Yup. It starts young. The funny thing (to me) is that i am un-fazed…or appear to be so. Still smiling. What you don’t see is my friend Nagaraj (who is 80) about to run off-camera to give him a talking-to.
I recently had a story published in an anthology, women writing about their travel in India. Almost every story describes an incident of being harassed, grabbed, stared-at, followed. And yet, the women writers I met, like me, were still smiling. Still loving India. Planning the next trip back. Eager to experience more of the richness of India. Later, over coffee, after our book launch and readings were over, we talked about recent events in India and the several highly publicized incidents of violence against women, even the seemingly more unusual or random incidents directed at tourists. We all felt that publishing these stories at this time was important. In a sense remaining positive, or sharing positive stories about India felt so very important. As in life, choosing to focus on the positive feels essential for growth.
And yet, we can’t ignore the other. It brings up something which I often think about. As a yogi, I am taught to find peace first within myself, and this is certainly a way of taking responsibility. Caring for those around me and taking right action myself at each moment. Acting with compassion and respect. Do I have a responsibility, however, to take further action socially? In my experience it is sometimes hard to maintain a positive mind while doing so; facing the many injustices in the world. I recently sat one day and I imagined a big social circle around myself and I realized that almost everyone in it was a yogi….by my definition. These are kind, creative people who are not harming others and actively working on themselves. Most are vegetarian. Most are working in a field where they are helping others. I feel insulated by a big circle of goodness, and I’m not complaining! But is it right? Do I have a responsibility to do more? To enter other circles?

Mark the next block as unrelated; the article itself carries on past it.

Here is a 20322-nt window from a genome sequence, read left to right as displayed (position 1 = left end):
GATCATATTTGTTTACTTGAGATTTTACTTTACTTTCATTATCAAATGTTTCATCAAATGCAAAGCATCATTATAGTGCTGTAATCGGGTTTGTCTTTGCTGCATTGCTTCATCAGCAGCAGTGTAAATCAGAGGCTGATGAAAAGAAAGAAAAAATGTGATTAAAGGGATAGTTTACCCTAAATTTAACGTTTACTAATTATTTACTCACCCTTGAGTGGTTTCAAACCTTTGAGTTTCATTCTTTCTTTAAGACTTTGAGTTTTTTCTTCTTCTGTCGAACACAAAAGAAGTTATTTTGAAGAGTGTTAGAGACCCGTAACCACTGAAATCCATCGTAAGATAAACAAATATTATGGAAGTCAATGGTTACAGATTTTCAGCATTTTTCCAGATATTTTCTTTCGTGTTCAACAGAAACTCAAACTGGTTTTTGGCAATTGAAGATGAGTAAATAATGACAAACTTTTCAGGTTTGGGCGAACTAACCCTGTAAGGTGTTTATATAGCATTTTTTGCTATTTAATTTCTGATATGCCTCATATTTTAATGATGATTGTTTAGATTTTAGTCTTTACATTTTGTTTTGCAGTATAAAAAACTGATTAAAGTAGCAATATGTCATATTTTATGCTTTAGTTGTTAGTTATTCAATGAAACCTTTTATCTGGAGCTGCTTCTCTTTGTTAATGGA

Clearly I don’t have the answers. I’m thinking about it.
On the occasion of Navaratri, I am thinking about violence against women and feeling a little called to do something more. There is a new media campaign in India called “Abused Goddesses” intended to highlight domestic violence. The campaign depicts the various forms of the divine mother bruised, bleeding, crying. It’s quite powerful. A sample image of Saraswati is below.
“The campaign simply and effectively captures India’s most dangerous contradiction: that of revering women in religion and mythology, while the nation remains incredibly unsafe for its women citizens”.
You can see more of the campaign here:
Oh, and here’s the anthology, if you’d like to take a look. Janis Harper, the editor does a wonderful job of presenting various perspectives on India. I really enjoyed reading it. The book is widely available in bookstores and amazon.